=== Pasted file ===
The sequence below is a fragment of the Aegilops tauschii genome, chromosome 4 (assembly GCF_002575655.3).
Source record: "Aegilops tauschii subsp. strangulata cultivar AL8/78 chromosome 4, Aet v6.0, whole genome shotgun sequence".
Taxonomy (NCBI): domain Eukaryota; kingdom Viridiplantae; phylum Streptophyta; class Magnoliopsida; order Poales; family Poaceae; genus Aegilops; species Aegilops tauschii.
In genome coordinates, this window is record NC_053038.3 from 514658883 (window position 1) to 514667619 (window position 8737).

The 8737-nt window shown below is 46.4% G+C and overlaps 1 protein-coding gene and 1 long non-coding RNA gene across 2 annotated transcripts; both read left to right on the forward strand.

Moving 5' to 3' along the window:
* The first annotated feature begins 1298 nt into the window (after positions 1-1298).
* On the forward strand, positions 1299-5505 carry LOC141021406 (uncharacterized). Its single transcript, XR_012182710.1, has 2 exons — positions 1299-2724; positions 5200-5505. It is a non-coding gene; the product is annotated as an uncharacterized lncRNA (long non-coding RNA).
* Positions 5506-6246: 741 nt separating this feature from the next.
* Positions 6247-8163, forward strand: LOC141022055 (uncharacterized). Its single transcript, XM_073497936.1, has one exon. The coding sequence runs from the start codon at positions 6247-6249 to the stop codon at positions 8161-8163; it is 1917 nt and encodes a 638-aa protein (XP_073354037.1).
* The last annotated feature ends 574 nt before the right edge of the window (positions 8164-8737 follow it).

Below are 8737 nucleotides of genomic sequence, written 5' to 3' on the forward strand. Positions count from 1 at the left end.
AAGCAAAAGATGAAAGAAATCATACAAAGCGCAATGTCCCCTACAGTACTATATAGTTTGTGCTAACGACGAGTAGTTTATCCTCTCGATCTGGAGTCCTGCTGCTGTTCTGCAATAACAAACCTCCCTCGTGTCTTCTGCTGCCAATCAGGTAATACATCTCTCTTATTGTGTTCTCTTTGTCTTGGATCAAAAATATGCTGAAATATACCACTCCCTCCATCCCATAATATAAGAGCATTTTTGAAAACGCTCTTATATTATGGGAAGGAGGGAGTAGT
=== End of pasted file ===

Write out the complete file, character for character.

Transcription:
The sequence below is a fragment of the Aegilops tauschii genome, chromosome 4 (assembly GCF_002575655.3).
Source record: "Aegilops tauschii subsp. strangulata cultivar AL8/78 chromosome 4, Aet v6.0, whole genome shotgun sequence".
Taxonomy (NCBI): domain Eukaryota; kingdom Viridiplantae; phylum Streptophyta; class Magnoliopsida; order Poales; family Poaceae; genus Aegilops; species Aegilops tauschii.
In genome coordinates, this window is record NC_053038.3 from 514658883 (window position 1) to 514667619 (window position 8737).

The 8737-nt window shown below is 46.4% G+C and overlaps 1 protein-coding gene and 1 long non-coding RNA gene across 2 annotated transcripts; both read left to right on the forward strand.

Moving 5' to 3' along the window:
* The first annotated feature begins 1298 nt into the window (after positions 1-1298).
* On the forward strand, positions 1299-5505 carry LOC141021406 (uncharacterized). Its single transcript, XR_012182710.1, has 2 exons — positions 1299-2724; positions 5200-5505. It is a non-coding gene; the product is annotated as an uncharacterized lncRNA (long non-coding RNA).
* Positions 5506-6246: 741 nt separating this feature from the next.
* Positions 6247-8163, forward strand: LOC141022055 (uncharacterized). Its single transcript, XM_073497936.1, has one exon. The coding sequence runs from the start codon at positions 6247-6249 to the stop codon at positions 8161-8163; it is 1917 nt and encodes a 638-aa protein (XP_073354037.1).
* The last annotated feature ends 574 nt before the right edge of the window (positions 8164-8737 follow it).

Below are 8737 nucleotides of genomic sequence, written 5' to 3' on the forward strand. Positions count from 1 at the left end.
AAGCAAAAGATGAAAGAAATCATACAAAGCGCAATGTCCCCTACAGTACTATATAGTTTGTGCTAACGACGAGTAGTTTATCCTCTCGATCTGGAGTCCTGCTGCTGTTCTGCAATAACAAACCTCCCTCGTGTCTTCTGCTGCCAATCAGGTAATACATCTCTCTTATTGTGTTCTCTTTGTCTTGGATCAAAAATATGCTGAAATATACCACTCCCTCCATCCCATAATATAAGAGCATTTTTGAAAACGCTCTTATATTATGGGAAGGAGGGAGTAGT